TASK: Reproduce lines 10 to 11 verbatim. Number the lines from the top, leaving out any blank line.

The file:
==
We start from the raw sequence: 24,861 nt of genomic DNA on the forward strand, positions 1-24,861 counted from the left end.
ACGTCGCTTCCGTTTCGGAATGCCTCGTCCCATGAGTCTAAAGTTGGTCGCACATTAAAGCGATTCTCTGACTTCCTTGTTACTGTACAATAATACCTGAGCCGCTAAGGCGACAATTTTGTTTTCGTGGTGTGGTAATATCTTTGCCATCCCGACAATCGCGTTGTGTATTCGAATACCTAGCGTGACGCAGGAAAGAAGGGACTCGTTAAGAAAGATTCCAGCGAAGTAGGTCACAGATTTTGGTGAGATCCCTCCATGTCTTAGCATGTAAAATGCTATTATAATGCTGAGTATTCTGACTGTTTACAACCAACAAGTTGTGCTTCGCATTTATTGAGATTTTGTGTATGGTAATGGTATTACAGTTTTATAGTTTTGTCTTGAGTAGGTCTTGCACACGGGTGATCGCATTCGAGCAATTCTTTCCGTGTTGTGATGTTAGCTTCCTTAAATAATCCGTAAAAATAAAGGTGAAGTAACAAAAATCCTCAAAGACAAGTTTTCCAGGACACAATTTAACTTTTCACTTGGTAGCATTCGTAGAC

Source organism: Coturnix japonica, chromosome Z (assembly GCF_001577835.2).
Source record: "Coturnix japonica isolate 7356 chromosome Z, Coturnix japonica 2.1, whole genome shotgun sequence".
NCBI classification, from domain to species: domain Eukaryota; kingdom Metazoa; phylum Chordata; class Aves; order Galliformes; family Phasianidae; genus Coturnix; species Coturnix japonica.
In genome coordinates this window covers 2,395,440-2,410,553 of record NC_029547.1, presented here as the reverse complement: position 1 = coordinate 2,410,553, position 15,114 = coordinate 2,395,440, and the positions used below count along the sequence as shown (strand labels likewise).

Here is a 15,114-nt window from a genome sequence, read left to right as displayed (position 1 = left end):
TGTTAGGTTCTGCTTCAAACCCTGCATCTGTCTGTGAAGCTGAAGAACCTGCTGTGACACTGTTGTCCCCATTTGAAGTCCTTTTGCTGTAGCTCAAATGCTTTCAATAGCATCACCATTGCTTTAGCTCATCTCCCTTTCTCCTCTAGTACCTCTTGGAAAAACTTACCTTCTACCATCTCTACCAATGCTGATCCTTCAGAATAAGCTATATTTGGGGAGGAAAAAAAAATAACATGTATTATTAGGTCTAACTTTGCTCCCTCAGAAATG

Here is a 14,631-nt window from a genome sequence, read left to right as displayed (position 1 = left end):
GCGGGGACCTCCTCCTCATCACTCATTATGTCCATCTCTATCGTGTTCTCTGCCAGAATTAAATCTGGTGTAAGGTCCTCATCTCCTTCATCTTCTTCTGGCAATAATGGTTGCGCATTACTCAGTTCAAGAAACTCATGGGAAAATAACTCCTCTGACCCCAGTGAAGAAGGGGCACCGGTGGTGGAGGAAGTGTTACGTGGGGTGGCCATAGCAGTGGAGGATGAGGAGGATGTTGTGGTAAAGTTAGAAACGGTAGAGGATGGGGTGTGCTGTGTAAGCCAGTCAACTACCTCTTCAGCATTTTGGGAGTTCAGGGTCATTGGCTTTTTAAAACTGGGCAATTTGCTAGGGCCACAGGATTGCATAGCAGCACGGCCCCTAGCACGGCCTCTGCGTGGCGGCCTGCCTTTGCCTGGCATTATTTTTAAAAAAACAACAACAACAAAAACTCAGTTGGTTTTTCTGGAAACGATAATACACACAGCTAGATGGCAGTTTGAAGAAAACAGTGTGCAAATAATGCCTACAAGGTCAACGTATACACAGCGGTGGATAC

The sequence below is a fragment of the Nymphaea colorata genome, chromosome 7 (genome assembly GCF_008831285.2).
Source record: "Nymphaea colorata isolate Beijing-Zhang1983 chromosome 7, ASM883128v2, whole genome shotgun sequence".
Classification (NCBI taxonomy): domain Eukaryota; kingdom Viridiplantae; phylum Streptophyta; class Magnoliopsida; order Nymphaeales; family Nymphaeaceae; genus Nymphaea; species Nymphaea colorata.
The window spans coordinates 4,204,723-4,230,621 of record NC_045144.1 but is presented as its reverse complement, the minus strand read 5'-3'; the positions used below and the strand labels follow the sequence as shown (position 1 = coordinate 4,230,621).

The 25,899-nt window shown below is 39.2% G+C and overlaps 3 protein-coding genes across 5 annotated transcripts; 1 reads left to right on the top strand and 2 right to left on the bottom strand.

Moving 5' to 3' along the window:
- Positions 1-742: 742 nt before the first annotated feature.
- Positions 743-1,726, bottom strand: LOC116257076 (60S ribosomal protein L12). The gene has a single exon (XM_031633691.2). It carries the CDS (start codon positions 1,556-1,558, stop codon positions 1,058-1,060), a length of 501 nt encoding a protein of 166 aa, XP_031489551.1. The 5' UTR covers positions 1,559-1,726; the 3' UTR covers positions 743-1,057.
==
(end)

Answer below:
GCGGGGACCTCCTCCTCATCACTCATTATGTCCATCTCTATCGTGTTCTCTGCCAGAATTAAATCTGGTGTAAGGTCCTCATCTCCTTCATCTTCTTCTGGCAATAATGGTTGCGCATTACTCAGTTCAAGAAACTCATGGGAAAATAACTCCTCTGACCCCAGTGAAGAAGGGGCACCGGTGGTGGAGGAAGTGTTACGTGGGGTGGCCATAGCAGTGGAGGATGAGGAGGATGTTGTGGTAAAGTTAGAAACGGTAGAGGATGGGGTGTGCTGTGTAAGCCAGTCAACTACCTCTTCAGCATTTTGGGAGTTCAGGGTCATTGGCTTTTTAAAACTGGGCAATTTGCTAGGGCCACAGGATTGCATAGCAGCACGGCCCCTAGCACGGCCTCTGCGTGGCGGCCTGCCTTTGCCTGGCATTATTTTTAAAAAAACAACAACAACAAAAACTCAGTTGGTTTTTCTGGAAACGATAATACACACAGCTAGATGGCAGTTTGAAGAAAACAGTGTGCAAATAATGCCTACAAGGTCAACGTATACACAGCGGTGGATAC

The sequence below is a fragment of the Nymphaea colorata genome, chromosome 7 (genome assembly GCF_008831285.2).